Main Article Content
This article presents cultural globalisation as a highly uneven and selective process, seeing that the exact nature of this “selectivity” of which cultural elements become globalised has not been intensively studied yet. In the case of online representations of places for the purpose of attracting tourists, certain place-schemata are selected to represent the destination and become globalised, while others are left behind. This study set out to analyze what global processes have allowed the Gangnam-style representation of the Gangnam district in Seoul to dominate its touristic online representation, while traditional heritage of the district which includes a UNESCO heritage site has become subsumed in terms of importance for representing the district online. The article draws on scholars of cultural globalisation such as Appadurai (1990), Harvey (1990) and Ritzer (2002) as well as empirical findings around Gangnam-style and the Gangnam district to analyze these processes of selective globalisation. We found that Gangnam-style becomes easily globalised through its fluid nature, being able to freely move through space and time, as well as being largely devoid of distinct content, which renders it more feasible for purposes of globalisation in this period of the globalisation of nothing. Gangnam-style also represents a certain a lifestyle that fits well into global consumer culture, as it promotes consumption and can easily become commoditized. Because traditional heritage on the other hand still travels “slowly” through time and space and is full of distinct local meanings and less easily commoditized, it is a less feasible place-scheme for representing Gangnam online to tourists. We discuss the implication of this drawing on the theory of the Tourist Gaze 3.0, as well as how the findings relate to authenticity and intra-Asian travel.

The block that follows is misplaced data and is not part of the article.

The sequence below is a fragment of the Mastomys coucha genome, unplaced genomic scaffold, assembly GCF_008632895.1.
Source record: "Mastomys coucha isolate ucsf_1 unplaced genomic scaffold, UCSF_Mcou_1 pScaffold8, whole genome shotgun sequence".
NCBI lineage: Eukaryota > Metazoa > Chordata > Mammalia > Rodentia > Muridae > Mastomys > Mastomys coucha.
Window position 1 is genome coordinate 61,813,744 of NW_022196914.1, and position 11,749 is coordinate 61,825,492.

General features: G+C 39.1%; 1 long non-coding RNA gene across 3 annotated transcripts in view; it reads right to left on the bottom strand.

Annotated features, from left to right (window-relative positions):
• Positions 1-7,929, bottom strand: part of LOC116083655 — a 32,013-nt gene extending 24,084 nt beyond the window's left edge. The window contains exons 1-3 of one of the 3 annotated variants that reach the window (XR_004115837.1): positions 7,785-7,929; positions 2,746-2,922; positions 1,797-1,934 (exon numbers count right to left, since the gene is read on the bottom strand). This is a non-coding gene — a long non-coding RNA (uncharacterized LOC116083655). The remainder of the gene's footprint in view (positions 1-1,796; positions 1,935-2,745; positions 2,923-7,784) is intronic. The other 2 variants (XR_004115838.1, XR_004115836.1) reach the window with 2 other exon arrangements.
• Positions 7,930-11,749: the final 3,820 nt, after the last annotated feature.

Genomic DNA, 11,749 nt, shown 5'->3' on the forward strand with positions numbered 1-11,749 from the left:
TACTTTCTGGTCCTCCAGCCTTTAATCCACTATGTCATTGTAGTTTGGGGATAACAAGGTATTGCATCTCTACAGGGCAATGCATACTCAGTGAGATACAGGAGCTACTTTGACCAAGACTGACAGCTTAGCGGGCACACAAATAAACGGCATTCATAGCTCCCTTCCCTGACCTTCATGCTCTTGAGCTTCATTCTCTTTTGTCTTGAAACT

All articles published in Illuminare are open-access articles, published and distributed under the terms of the Creative Commons Attribution 3.0 License, which permits reproduction, distribution, derives and commercial use, provided the original work is properly cited and authors and publisher is properly identified.
All authors who send their manuscripts to Illuminare and whose articles are published in Illuminare retain full copyright of their articles. Notwithstanding this, the author(s) grant Illuminare, its editors, publishers, owners and other persons associated with Illuminare and other users/readers, a license to use the article as described in the License Agreement section below. In future Illuminare may produce printed copies of articles in any form. Without prejudice to the terms of the license given below, we reserve the right to reproduce author's articles in this way.
BREIF SUMMARY OF THE LICENSE AGREEMENT
By submitting your research article(s) to Illuminare, you agree that:
- Anyone is free: to copy, distribute, and display the work; to make derivative works; to make commercial use of the work;
- Under the following conditions: Attribution the original author and publisher are clearly and fully given credit (but not in any way that suggests that author and publisher endorse the user or user's use of the work); for any reuse or distribution, it must be made clear to others what the license terms of this work are; any of these conditions can be waived if the copyright holder gives explicit permission.